As one of the main supermodels in the 1990s, Helena Christensen was frequently photographed for fashion magazines. Born to a Peruvian mother and Danish father, Christensen was raised in Denmark. Her modeling career began when she was a contestant in the Miss Universe beauty pageant in 1986. Shortly after, her modeling career took off in Paris. Although she frequently modeled highly stylized and ostentatious looks, Christensen’s personal style was one of bohemian chic, and off the runway she was s

Princess Diana

Julia Petrov

Source: Fashion Photography Archive 2015

Article

Nicknamed the “people’s princess,” Diana Spencer, Princess of Wales, became a much imitated fashion icon during her short life. Her hairstyles, jewelry, and clothing were coveted by women around the world in the 1980s and 1990s; her image is still popularly reproduced in magazines at every anniversary of her death and in association with events in the lives of her two sons, princes William and Harry. While her fashions no longer look as on trend as they once looked, fans continue to flock to see

Brooke Shields

Anne Reimers

Source: Fashion Photography Archive 2015

Article

In the 1980s, American actress Brooke Shields rose from the status of controversial child actress in the film Pretty Baby (1978) to that of a world-famous model, actress, and celebrity. It was her style and particularly her beauty in The Blue Lagoon (1980) that turned her into an icon with a large fan base. In 1981, aged sixteen, her appearance in sexualized adverts for Calvin Klein Jeans redefined the profile of the fashion brand. Shields appeared on the cover of dozens of international magazine

Book chapter

It is widely acknowledged that fashion is modern. If one adopts David Frisby’s definition of modernité as ‘the more general experience of the aestheticization of everyday life, as exemplified in the transitory qualities of an urban culture shaped by the imperatives of fashion, consumerism, and constant innovation,’ fashion is proto-typically modern. (Stewart 2008: xii)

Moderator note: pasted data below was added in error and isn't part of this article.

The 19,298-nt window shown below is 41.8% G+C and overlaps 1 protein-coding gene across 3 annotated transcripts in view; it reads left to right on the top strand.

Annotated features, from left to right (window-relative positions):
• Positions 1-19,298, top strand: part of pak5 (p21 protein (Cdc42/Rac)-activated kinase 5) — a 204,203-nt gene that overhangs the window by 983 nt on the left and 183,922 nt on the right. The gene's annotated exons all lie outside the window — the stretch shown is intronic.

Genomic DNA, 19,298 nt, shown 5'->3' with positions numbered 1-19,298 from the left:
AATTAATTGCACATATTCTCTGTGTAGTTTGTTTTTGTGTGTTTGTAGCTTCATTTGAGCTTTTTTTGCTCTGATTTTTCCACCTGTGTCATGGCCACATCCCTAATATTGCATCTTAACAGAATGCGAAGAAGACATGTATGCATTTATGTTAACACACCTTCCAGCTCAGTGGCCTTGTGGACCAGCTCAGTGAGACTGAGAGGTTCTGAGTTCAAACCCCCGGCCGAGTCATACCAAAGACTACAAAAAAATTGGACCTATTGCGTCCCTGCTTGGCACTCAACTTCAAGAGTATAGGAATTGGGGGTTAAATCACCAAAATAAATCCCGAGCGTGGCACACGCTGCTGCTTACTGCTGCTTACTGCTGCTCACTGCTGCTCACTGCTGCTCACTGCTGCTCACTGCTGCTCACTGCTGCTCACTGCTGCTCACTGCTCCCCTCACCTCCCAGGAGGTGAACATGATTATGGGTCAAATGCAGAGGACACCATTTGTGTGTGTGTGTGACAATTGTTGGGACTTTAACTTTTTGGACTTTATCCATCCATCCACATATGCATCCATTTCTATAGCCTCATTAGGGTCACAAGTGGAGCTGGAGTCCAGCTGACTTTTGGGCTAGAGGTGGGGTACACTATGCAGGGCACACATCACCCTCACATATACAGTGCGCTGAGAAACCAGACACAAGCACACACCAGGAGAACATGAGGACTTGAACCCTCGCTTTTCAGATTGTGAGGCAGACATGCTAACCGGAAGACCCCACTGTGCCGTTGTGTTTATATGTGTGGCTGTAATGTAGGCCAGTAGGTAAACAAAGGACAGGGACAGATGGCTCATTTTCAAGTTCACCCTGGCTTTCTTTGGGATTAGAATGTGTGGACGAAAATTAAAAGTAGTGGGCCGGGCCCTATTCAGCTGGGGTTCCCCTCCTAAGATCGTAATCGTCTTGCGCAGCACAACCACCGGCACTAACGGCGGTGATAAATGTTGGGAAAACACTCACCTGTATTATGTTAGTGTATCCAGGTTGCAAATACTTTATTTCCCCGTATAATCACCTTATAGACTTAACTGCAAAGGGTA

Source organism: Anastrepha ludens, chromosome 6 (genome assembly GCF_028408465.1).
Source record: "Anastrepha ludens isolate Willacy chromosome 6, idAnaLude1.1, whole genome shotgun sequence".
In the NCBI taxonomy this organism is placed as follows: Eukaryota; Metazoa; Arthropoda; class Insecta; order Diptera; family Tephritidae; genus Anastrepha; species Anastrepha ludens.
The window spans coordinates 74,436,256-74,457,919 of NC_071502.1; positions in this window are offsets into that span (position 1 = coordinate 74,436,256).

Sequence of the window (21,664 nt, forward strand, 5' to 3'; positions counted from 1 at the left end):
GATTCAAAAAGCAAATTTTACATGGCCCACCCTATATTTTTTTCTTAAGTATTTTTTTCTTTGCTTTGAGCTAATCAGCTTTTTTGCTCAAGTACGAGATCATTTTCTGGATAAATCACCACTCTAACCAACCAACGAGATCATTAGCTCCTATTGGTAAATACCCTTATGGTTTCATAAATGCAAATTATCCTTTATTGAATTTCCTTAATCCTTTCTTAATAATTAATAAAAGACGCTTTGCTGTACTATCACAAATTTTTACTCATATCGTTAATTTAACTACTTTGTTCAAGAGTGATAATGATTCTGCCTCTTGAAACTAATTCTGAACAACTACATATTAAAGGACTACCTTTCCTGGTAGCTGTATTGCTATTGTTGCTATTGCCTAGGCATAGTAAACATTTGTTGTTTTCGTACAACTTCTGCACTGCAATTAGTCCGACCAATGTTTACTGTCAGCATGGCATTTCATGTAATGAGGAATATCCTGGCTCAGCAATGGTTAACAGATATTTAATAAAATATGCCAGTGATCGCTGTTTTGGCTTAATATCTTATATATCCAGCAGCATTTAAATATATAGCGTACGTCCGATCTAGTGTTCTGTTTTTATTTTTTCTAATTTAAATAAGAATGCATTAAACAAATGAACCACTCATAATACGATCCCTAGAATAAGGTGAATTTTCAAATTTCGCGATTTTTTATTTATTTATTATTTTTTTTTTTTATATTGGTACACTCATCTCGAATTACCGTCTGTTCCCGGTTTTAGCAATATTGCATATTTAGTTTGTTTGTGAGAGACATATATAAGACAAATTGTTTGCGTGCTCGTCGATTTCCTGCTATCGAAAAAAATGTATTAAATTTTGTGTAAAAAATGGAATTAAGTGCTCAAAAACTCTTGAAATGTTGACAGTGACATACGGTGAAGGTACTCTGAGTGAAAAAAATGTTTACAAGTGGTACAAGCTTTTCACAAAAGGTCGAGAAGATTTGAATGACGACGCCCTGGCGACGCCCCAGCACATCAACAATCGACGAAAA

Desi-Chic: The Image and Ideals of Fashion in Indian Magazines

Arti Sandhu

Source: Indian Fashion. Tradition, Innovation, Style 2015

Book chapter

The evolution of a distinctive visual identity within the local fashion design industry that responds to Indian tastes, traditions and crafts, along with the presence of international fashion brands in India have not only led to a shift in the sartorial landscape, they have also had an impact on the image and representation of fashion. This was evident in the discussion over the previous chapter with regard to film, television and emerging spheres of fashion blogging, and is also mirrored in prin

Agnès B

Laura Snelgrove

Source: Fashion Photography Archive 2015

Designer Biography

1980s Style: Key Themes and Trends

Jo Turney

Source: Fashion Photography Archive 2015

Article

The 1980s will always be remembered as the decade of power dressing: a time when clothes became big in terms of size and glamour. Shoulders were padded, skirts were fuller, taffettas were crisper, silks exotic, and colors more vivid. Ostentation was the name of the game and bold patterns, from animal prints to architecture-inspired decoration, emphasized scale and luxury. These were frequently inspired by TV shows and glossy magazines. Luxury was also the watchword in daywear, where tweeds and ca

Picturing the Material/Manifesting the Visual: Aesthetic Dress in Late-Nineteenth-Century British Culture

Kimberly Wahl

Source: Dress History. New Directions in Theory and Practice 2015

Book chapter

The complex relationship between material forms of clothing and visual/literary representations of ‘fashion’ is nowhere more clearly articulated than in the dress practices of nineteenth-century Aestheticism. From the 1870s to the 1890s, Aesthetic dress in Britain was characterized by its comfort, elegance and adherence to classical and medieval dress-ideals. Initially based on earlier Pre-Raphaelite models, Aesthetic dress was eclectic and historicist, merging Antique or medieval models with pic